The menu, overseen by chef Brandon Blethen, is extensive, featuring updated versions of classic Maine fare like baked haddock, clambakes, and lobster. Landgarten reveals that the restaurant goes through an overwhelming amount of oysters on a daily basis. “I didn’t want the food to be too complex or unapproachable,” he says, “But we do have the farm- and sea-to-table ethos that sets us apart from the typical ‘all-purpose’ Maine restaurant.” One of these farms, Greenlaw Gardens, is less than a mile away, and Landgarten strives to maintain close relationships with local fisherman and meat purveyors.

Blethen, a Kittery native himself, is not afraid to experiment with bringing a plethora of influences into the kitchen. The addition of Moxie to his bourbon BBQ sauce for steak tips imparts a sweet, slightly bitter characteristic, while chipotle, lime and cilantro add interest to traditional crab cakes. At lunchtime, the Kittery-style Po’ Boy is heaped with crispy buttermilk fried oysters and a green tomato version of the tangy relish known throughout the South as Chow Chow.

After establishing Robert’s as successful dining landmark, Landgarten didn’t have much interest in doing another project right away, until an opportunity arrived in 2011 to purchase a building in bourgeoning Kittery Foreside. He describes this neighborhood as based on a lot of small start-ups that do not fit into traditional categories. At the acclaimed Black Birch, for example, the owners are always present. To him this signals honesty. “I suppose I would refer to them as a kind of New Traditionalists.”

At this point, Landgarten’s ongoing obsession with great coffee shops had begun to rival his past relationship with fish sandwiches and chocolate shakes.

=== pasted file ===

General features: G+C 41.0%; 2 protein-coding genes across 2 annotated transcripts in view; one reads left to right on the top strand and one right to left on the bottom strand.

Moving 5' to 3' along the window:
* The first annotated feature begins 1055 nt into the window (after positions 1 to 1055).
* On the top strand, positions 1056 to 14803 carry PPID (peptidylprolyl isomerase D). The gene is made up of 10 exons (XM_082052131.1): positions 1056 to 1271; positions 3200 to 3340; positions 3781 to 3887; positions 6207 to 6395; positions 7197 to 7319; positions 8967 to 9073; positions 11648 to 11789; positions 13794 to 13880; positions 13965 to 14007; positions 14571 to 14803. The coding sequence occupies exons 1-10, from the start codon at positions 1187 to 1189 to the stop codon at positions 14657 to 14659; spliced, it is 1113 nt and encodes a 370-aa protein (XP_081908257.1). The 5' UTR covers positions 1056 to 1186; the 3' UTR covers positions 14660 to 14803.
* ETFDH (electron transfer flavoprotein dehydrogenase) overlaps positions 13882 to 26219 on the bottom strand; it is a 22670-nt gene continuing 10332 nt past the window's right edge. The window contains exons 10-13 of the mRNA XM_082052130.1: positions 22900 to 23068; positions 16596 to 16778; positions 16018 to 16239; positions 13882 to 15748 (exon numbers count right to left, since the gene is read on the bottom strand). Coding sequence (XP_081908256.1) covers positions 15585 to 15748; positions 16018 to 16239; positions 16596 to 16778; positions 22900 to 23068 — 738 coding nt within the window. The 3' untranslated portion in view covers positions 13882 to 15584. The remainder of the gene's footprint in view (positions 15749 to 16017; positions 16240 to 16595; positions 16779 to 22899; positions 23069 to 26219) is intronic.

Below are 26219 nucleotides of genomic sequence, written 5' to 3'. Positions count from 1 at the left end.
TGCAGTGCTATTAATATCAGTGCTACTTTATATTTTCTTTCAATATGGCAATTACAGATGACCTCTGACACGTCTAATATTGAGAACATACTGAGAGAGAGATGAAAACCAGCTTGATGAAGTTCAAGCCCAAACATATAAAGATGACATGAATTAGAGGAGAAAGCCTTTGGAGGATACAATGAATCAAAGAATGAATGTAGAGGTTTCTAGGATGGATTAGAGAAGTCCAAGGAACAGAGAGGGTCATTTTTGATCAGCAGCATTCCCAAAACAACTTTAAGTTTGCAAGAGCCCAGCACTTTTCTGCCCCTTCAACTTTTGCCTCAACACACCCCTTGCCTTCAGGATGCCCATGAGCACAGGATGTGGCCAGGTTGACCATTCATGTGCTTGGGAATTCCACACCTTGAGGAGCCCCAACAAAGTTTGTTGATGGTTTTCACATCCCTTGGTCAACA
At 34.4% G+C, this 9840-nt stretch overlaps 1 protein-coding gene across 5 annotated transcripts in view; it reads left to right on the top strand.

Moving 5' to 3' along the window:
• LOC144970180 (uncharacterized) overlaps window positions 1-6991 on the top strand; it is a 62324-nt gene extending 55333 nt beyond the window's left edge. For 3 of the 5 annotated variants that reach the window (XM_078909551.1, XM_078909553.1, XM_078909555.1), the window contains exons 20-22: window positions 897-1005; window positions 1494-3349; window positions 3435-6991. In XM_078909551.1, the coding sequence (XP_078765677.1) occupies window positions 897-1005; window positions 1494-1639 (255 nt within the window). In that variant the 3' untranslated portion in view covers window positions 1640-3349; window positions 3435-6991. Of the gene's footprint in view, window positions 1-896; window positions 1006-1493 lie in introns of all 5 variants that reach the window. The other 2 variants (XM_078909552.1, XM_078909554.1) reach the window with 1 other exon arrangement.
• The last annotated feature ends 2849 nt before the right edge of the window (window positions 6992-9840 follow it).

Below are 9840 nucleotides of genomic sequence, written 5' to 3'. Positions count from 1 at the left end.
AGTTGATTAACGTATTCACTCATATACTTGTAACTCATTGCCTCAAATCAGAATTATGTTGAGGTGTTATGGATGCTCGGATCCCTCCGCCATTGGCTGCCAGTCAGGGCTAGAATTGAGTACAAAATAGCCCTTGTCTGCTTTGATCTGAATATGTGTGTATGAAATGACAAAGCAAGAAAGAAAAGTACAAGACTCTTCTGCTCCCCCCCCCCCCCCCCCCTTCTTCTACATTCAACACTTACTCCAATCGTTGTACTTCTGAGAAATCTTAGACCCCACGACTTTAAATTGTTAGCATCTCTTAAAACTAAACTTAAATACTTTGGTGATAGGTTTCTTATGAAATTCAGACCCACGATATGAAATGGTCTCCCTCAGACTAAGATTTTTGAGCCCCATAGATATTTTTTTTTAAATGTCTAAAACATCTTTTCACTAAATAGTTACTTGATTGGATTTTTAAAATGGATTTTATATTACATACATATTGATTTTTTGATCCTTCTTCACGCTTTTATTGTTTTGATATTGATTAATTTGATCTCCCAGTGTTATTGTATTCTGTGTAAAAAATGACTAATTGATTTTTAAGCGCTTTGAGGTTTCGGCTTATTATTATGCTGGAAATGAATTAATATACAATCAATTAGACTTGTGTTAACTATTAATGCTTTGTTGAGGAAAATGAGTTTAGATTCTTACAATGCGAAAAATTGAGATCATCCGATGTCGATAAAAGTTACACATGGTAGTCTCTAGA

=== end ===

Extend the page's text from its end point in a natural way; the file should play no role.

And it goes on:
“Every town needs one,” he explains, “I wanted to bring world-class coffee and pastries to Kittery.” To make this goal a reality, Landgarten enlisted the help of well-known pastry chef Jennifer Woods, who in turn brought her own seasoned crew made up of bakers Andrew McCook and Sommer Mason. Together, they conceptualized a range of offerings:in warm, decadent crullers, croissants, and a plethora of griddled sandwiches. Landgarten tirelessly researched coffee roasters deciding on Tandem Coffee Roasters of Portland, whose product, he claims, has “been a treat to have in our lives.”

His vision of a superlative coffee shop, opened in late 2013, would find reality as Lil’s Cafe, named after none other than Lillian Mangos. She passed away in 2012, although Landgarten was able to deliver the news of his decision beforehand which made her “very, very happy.”

Looking back, Landgarten muses, “I fell into this business because I adore food and the incredible opportunity to make people happy by serving it to them.” He discovered an amazing community in restaurants, and a place where he could pursue his passion while creating a healthy work environment for his employees,

And it all started with a healthy appetite for fried fish and chocolate milkshakes.


Bob’s Clam Hut | 315 U.S. Rt 1 | Kittery | 207.439.4233 |

Robert’s Maine Grill | 326 U.S. Route 1 | Kittery | 207.439.0300 |

Lil’s Café | 7 Wallingford Square #106 | Kittery | 207.703.2800 |

Share The Inspiration